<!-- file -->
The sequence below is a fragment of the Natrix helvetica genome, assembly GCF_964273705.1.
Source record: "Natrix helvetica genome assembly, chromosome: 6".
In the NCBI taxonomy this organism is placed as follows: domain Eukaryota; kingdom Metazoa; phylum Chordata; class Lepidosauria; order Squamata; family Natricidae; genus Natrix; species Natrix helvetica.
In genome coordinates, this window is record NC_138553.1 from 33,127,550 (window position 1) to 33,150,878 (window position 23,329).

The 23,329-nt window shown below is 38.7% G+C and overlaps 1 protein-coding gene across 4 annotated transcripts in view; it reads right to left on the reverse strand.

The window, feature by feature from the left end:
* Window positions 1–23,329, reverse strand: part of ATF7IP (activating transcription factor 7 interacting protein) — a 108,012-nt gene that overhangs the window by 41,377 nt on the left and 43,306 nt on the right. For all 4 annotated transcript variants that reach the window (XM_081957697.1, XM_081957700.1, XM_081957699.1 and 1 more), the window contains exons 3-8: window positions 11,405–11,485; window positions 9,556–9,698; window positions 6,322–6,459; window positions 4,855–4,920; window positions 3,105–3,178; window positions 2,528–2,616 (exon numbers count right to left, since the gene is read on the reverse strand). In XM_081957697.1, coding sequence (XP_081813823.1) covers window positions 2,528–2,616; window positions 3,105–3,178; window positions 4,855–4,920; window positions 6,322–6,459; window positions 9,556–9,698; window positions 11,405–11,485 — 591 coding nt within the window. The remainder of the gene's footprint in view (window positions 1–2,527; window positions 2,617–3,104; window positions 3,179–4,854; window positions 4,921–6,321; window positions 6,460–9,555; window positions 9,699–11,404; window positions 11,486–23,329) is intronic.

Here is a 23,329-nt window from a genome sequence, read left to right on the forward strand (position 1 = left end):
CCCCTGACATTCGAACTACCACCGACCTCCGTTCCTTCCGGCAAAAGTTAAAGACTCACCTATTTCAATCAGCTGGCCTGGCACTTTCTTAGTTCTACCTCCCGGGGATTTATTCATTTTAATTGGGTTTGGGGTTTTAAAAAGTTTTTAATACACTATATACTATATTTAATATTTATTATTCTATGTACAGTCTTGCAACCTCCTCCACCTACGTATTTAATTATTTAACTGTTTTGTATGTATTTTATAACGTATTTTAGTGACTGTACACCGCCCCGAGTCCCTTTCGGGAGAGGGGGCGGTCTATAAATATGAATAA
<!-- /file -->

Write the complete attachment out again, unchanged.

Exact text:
The sequence below is a fragment of the Natrix helvetica genome, assembly GCF_964273705.1.
Source record: "Natrix helvetica genome assembly, chromosome: 6".
In the NCBI taxonomy this organism is placed as follows: domain Eukaryota; kingdom Metazoa; phylum Chordata; class Lepidosauria; order Squamata; family Natricidae; genus Natrix; species Natrix helvetica.
In genome coordinates, this window is record NC_138553.1 from 33,127,550 (window position 1) to 33,150,878 (window position 23,329).

The 23,329-nt window shown below is 38.7% G+C and overlaps 1 protein-coding gene across 4 annotated transcripts in view; it reads right to left on the reverse strand.

The window, feature by feature from the left end:
* Window positions 1–23,329, reverse strand: part of ATF7IP (activating transcription factor 7 interacting protein) — a 108,012-nt gene that overhangs the window by 41,377 nt on the left and 43,306 nt on the right. For all 4 annotated transcript variants that reach the window (XM_081957697.1, XM_081957700.1, XM_081957699.1 and 1 more), the window contains exons 3-8: window positions 11,405–11,485; window positions 9,556–9,698; window positions 6,322–6,459; window positions 4,855–4,920; window positions 3,105–3,178; window positions 2,528–2,616 (exon numbers count right to left, since the gene is read on the reverse strand). In XM_081957697.1, coding sequence (XP_081813823.1) covers window positions 2,528–2,616; window positions 3,105–3,178; window positions 4,855–4,920; window positions 6,322–6,459; window positions 9,556–9,698; window positions 11,405–11,485 — 591 coding nt within the window. The remainder of the gene's footprint in view (window positions 1–2,527; window positions 2,617–3,104; window positions 3,179–4,854; window positions 4,921–6,321; window positions 6,460–9,555; window positions 9,699–11,404; window positions 11,486–23,329) is intronic.

Here is a 23,329-nt window from a genome sequence, read left to right on the forward strand (position 1 = left end):
CCCCTGACATTCGAACTACCACCGACCTCCGTTCCTTCCGGCAAAAGTTAAAGACTCACCTATTTCAATCAGCTGGCCTGGCACTTTCTTAGTTCTACCTCCCGGGGATTTATTCATTTTAATTGGGTTTGGGGTTTTAAAAAGTTTTTAATACACTATATACTATATTTAATATTTATTATTCTATGTACAGTCTTGCAACCTCCTCCACCTACGTATTTAATTATTTAACTGTTTTGTATGTATTTTATAACGTATTTTAGTGACTGTACACCGCCCCGAGTCCCTTTCGGGAGAGGGGGCGGTCTATAAATATGAATAA